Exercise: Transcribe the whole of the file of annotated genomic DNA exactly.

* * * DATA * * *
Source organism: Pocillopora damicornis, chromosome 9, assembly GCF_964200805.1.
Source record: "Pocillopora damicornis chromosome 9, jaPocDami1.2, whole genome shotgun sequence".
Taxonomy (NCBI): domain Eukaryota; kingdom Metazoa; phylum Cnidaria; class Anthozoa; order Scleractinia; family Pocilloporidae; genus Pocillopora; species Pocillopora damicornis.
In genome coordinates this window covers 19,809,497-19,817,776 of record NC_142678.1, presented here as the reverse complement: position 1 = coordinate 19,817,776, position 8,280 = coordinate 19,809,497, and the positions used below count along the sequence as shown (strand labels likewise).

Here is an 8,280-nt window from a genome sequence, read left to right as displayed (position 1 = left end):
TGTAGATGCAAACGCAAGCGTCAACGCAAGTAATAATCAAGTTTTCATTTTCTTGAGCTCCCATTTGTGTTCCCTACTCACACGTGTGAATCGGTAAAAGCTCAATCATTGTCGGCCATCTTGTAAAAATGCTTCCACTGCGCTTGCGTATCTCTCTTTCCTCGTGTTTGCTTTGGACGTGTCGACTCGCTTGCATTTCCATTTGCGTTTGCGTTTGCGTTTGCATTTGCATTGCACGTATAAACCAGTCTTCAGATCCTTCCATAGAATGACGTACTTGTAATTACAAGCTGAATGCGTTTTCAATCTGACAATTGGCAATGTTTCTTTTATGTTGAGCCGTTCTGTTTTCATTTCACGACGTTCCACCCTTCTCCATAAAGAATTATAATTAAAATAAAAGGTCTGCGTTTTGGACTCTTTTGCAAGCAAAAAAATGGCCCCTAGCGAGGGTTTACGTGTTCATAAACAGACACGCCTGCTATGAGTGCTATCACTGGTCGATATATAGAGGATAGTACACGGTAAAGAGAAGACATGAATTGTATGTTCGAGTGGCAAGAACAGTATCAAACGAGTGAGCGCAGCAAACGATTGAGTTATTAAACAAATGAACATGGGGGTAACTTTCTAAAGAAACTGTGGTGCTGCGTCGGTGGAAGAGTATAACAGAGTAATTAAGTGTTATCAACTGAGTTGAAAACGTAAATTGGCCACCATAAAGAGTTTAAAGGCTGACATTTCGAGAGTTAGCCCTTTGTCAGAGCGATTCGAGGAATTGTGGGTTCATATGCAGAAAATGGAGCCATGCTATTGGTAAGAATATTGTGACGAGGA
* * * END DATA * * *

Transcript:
Source organism: Pocillopora damicornis, chromosome 9, assembly GCF_964200805.1.
Source record: "Pocillopora damicornis chromosome 9, jaPocDami1.2, whole genome shotgun sequence".
Taxonomy (NCBI): domain Eukaryota; kingdom Metazoa; phylum Cnidaria; class Anthozoa; order Scleractinia; family Pocilloporidae; genus Pocillopora; species Pocillopora damicornis.
In genome coordinates this window covers 19,809,497-19,817,776 of record NC_142678.1, presented here as the reverse complement: position 1 = coordinate 19,817,776, position 8,280 = coordinate 19,809,497, and the positions used below count along the sequence as shown (strand labels likewise).

Here is an 8,280-nt window from a genome sequence, read left to right as displayed (position 1 = left end):
TGTAGATGCAAACGCAAGCGTCAACGCAAGTAATAATCAAGTTTTCATTTTCTTGAGCTCCCATTTGTGTTCCCTACTCACACGTGTGAATCGGTAAAAGCTCAATCATTGTCGGCCATCTTGTAAAAATGCTTCCACTGCGCTTGCGTATCTCTCTTTCCTCGTGTTTGCTTTGGACGTGTCGACTCGCTTGCATTTCCATTTGCGTTTGCGTTTGCGTTTGCATTTGCATTGCACGTATAAACCAGTCTTCAGATCCTTCCATAGAATGACGTACTTGTAATTACAAGCTGAATGCGTTTTCAATCTGACAATTGGCAATGTTTCTTTTATGTTGAGCCGTTCTGTTTTCATTTCACGACGTTCCACCCTTCTCCATAAAGAATTATAATTAAAATAAAAGGTCTGCGTTTTGGACTCTTTTGCAAGCAAAAAAATGGCCCCTAGCGAGGGTTTACGTGTTCATAAACAGACACGCCTGCTATGAGTGCTATCACTGGTCGATATATAGAGGATAGTACACGGTAAAGAGAAGACATGAATTGTATGTTCGAGTGGCAAGAACAGTATCAAACGAGTGAGCGCAGCAAACGATTGAGTTATTAAACAAATGAACATGGGGGTAACTTTCTAAAGAAACTGTGGTGCTGCGTCGGTGGAAGAGTATAACAGAGTAATTAAGTGTTATCAACTGAGTTGAAAACGTAAATTGGCCACCATAAAGAGTTTAAAGGCTGACATTTCGAGAGTTAGCCCTTTGTCAGAGCGATTCGAGGAATTGTGGGTTCATATGCAGAAAATGGAGCCATGCTATTGGTAAGAATATTGTGACGAGGA